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In 1798, an enslaved woman was bought by the Jesuits of St. Thomas Manor for 145 pounds of pork and $31.61. Her previous owner was a Mrs. Hope. The transaction does not record the name of the woman who was purchased.  

Jess was bought by the Jesuits in 1796 for 70£ on a 10 month credit. His previous owner was Walter Speak.

An account book from Newtown includes this transaction between Jesuit plantations in 1816. Br. Joseph Mobberly purchased from Newtown a pair of shoes for James, an enslaved man who was the groom of the stud horse kept at St. Inigoes.

An account book from Newtown includes this record of the diverse payment methods used by the Jesuits to furnish their slaves with shoes. Some of these payment methods included cash as well as an exchange of whiskey for a pair of shoes.

In February 1838, Fr. Grivel wrote a letter to Fr. Lancaster to update him of Province matters, including the aftermath of the 1838 sale and the purchase of Peter by Gov. Johnson. In a previous letter, Grivel informed Lancaster of their intentions to…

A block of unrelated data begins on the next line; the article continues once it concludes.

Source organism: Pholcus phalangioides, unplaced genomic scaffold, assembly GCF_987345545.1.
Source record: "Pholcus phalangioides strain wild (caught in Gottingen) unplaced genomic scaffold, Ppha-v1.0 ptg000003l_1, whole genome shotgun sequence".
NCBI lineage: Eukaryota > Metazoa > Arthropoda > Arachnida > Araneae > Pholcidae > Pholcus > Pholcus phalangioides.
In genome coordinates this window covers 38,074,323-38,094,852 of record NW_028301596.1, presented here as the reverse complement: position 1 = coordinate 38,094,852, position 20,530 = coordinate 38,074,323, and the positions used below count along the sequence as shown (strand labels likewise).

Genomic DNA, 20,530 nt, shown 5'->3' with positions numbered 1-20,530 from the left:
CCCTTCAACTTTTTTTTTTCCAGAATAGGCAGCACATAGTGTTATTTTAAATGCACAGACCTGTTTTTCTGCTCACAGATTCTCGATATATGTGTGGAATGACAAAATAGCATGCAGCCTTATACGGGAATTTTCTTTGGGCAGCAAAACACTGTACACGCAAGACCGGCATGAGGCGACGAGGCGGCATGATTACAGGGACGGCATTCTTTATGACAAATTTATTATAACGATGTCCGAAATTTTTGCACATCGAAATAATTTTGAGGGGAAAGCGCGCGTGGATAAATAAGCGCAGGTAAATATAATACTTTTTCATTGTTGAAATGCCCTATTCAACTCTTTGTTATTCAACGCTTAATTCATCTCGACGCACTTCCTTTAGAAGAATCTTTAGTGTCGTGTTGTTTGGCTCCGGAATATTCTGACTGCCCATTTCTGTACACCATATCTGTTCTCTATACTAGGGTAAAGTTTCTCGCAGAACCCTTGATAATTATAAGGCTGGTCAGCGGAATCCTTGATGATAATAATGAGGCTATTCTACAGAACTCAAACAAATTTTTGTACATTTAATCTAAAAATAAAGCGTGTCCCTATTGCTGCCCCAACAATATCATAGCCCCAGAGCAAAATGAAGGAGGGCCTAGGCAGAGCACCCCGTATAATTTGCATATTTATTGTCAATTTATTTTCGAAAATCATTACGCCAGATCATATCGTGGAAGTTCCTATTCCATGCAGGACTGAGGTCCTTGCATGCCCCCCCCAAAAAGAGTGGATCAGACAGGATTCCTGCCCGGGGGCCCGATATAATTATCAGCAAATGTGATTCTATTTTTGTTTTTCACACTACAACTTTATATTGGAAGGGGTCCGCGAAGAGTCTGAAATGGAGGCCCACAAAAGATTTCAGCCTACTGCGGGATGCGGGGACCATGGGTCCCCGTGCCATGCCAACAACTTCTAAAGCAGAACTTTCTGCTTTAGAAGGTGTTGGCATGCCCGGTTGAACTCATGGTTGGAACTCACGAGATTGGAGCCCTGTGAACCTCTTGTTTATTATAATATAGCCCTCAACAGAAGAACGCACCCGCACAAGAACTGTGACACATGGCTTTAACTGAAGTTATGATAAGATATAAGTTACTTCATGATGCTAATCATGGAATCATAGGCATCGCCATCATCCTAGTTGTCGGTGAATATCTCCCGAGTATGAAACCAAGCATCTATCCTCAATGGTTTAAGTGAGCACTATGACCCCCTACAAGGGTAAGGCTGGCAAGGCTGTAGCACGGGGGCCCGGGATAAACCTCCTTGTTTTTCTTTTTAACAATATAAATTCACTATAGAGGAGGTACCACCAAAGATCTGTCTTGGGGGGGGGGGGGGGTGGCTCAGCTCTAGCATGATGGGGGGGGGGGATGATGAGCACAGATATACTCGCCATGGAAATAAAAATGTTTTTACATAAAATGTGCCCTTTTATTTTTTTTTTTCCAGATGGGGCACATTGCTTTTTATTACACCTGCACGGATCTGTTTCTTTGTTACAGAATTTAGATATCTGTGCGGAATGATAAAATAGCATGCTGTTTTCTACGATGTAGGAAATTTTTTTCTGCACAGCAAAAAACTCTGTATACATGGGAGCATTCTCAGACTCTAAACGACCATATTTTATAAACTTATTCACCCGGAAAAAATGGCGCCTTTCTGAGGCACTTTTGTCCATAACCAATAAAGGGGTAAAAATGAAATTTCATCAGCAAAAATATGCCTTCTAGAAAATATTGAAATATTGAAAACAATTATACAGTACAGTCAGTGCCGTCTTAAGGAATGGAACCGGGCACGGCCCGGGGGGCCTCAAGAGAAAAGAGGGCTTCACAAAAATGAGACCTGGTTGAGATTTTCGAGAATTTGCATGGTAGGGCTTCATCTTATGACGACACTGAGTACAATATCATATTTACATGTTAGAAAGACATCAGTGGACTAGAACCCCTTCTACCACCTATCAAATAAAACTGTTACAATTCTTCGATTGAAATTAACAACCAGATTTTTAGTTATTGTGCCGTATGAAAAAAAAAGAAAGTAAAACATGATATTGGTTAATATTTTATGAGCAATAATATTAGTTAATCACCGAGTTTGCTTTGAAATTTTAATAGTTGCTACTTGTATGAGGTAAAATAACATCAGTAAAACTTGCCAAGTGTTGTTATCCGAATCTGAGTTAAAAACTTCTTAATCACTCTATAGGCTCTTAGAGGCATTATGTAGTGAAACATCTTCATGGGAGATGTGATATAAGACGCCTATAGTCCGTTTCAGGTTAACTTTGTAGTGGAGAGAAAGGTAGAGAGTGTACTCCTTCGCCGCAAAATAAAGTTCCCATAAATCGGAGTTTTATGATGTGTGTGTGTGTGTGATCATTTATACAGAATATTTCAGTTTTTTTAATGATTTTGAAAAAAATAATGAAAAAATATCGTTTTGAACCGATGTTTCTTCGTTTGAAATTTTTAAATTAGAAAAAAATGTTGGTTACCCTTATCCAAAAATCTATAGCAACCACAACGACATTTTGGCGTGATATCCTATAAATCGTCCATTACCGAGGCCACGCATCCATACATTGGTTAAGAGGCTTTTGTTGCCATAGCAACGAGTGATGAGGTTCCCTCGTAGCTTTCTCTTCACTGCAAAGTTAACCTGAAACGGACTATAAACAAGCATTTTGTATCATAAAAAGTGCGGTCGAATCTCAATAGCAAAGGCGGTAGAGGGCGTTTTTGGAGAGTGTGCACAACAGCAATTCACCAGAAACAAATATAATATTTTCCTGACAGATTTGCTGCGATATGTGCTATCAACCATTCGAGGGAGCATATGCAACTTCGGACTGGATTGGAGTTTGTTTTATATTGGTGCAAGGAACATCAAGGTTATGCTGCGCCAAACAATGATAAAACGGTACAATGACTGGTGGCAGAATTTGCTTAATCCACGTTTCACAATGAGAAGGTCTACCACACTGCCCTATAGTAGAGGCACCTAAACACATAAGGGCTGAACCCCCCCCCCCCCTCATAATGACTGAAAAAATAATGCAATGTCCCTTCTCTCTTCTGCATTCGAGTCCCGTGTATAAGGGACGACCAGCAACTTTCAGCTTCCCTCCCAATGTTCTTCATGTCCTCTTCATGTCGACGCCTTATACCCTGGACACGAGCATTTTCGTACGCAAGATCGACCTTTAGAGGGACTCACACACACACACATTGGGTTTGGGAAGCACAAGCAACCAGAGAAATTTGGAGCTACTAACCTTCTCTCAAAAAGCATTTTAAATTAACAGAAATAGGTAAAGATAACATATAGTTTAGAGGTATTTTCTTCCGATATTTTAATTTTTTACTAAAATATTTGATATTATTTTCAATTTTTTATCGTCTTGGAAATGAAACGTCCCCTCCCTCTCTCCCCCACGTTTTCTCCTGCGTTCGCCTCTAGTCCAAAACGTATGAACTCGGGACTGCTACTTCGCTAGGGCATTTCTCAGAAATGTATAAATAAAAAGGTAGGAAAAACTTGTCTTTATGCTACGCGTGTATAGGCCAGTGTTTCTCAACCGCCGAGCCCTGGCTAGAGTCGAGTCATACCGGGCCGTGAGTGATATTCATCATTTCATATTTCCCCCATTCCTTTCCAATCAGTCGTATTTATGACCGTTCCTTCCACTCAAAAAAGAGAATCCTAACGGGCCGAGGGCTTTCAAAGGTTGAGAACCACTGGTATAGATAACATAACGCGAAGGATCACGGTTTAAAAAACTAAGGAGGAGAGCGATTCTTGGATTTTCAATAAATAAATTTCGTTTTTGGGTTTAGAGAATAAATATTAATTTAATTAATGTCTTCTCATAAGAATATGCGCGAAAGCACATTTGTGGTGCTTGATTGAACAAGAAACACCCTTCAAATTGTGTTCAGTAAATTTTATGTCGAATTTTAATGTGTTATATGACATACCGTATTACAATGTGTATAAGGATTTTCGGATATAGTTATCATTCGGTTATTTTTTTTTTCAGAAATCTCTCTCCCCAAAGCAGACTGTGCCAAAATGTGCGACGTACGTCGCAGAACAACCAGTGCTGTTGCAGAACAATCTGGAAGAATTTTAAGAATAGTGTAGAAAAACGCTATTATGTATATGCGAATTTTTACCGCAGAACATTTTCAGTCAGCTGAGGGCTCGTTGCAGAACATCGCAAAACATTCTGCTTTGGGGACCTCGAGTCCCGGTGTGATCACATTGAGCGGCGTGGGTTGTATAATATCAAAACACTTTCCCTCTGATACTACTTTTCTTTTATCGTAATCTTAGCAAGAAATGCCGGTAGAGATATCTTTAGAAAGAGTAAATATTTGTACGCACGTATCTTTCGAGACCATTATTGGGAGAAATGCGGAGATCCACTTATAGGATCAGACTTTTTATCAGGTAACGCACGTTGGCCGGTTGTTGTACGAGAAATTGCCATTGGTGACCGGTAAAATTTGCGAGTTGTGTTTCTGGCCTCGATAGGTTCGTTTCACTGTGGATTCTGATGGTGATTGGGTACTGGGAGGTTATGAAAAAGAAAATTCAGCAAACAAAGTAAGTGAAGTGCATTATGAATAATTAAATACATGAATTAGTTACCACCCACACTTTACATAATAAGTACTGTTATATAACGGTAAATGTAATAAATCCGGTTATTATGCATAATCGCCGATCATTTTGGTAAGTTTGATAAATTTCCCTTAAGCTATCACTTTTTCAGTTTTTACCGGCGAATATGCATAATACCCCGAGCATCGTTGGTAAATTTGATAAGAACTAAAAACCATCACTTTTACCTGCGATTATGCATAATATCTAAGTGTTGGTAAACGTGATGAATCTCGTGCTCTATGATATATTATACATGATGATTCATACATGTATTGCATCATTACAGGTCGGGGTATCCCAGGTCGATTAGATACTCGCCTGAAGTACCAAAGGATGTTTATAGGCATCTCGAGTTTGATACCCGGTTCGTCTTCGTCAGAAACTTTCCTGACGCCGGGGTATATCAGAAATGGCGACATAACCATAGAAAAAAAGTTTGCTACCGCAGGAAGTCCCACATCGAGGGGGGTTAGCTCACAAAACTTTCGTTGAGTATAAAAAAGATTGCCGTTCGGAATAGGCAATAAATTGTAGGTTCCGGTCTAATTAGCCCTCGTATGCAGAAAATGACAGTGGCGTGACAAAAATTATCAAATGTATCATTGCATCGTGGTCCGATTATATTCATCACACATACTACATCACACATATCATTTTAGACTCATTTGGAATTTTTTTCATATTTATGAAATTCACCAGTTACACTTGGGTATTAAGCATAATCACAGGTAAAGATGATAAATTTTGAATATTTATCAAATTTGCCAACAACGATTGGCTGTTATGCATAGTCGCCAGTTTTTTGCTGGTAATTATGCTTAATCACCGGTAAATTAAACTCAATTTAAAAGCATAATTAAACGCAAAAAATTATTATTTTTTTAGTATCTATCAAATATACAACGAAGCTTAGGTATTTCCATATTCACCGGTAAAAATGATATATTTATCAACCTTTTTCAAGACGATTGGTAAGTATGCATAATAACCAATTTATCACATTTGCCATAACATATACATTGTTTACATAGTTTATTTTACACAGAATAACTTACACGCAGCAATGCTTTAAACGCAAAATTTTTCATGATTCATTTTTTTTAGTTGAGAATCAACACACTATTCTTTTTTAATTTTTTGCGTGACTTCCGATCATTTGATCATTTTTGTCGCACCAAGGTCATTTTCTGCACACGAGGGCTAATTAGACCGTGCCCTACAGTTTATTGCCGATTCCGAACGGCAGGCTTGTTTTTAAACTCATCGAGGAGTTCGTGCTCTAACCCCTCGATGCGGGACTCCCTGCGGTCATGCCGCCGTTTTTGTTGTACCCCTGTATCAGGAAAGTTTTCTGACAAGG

An account book from St. Inigoes for the early 19th century includes this record of the distribution of shoes to the slave community in March, 1818. This remarkable record indicates the name and shoe size for each person who received shoes -…

ARSI Maryl-1007-I-9 Havermans letter first page.pdf
In this letter to the Superior General, Fr. Havermans laments the "grim and displeasing" sale of the Jesuits' slaves. In a postscript dated November 12, he reports the anguish expressed by enslaved people at Newtown as they were being gathered for…

GTM119b66f03i06 Grivel to Lancaster 1838-11-06.pdf
In November 1838, as the remaining members of the Maryland Jesuit slave community were being shipped to Louisiana, Fr. Grivel wrote a letter to Fr. Lancaster with a glimpse of the proceedings at White Marsh.

Among other things, Fr. Grivel…

Washington Globe 1838-05-29 Batey advertisement cropped.jpg
Three weeks before purchasing enslaved people from the Maryland Jesuits, Jesse Batey posted this advertisement in the Washington Globe newspaper offering his plantation on Bayou Maringouin in Louisiana for sale in exchange for "negroes", or offering…

On March 1833, Georgetown College sold Gabe. Georgetown received $450 for Gabe and payed Edward M. Millard a commission of $22.50 for arranging the sale.Gabe may have been the same person who had previously been at the Washington Seminary.
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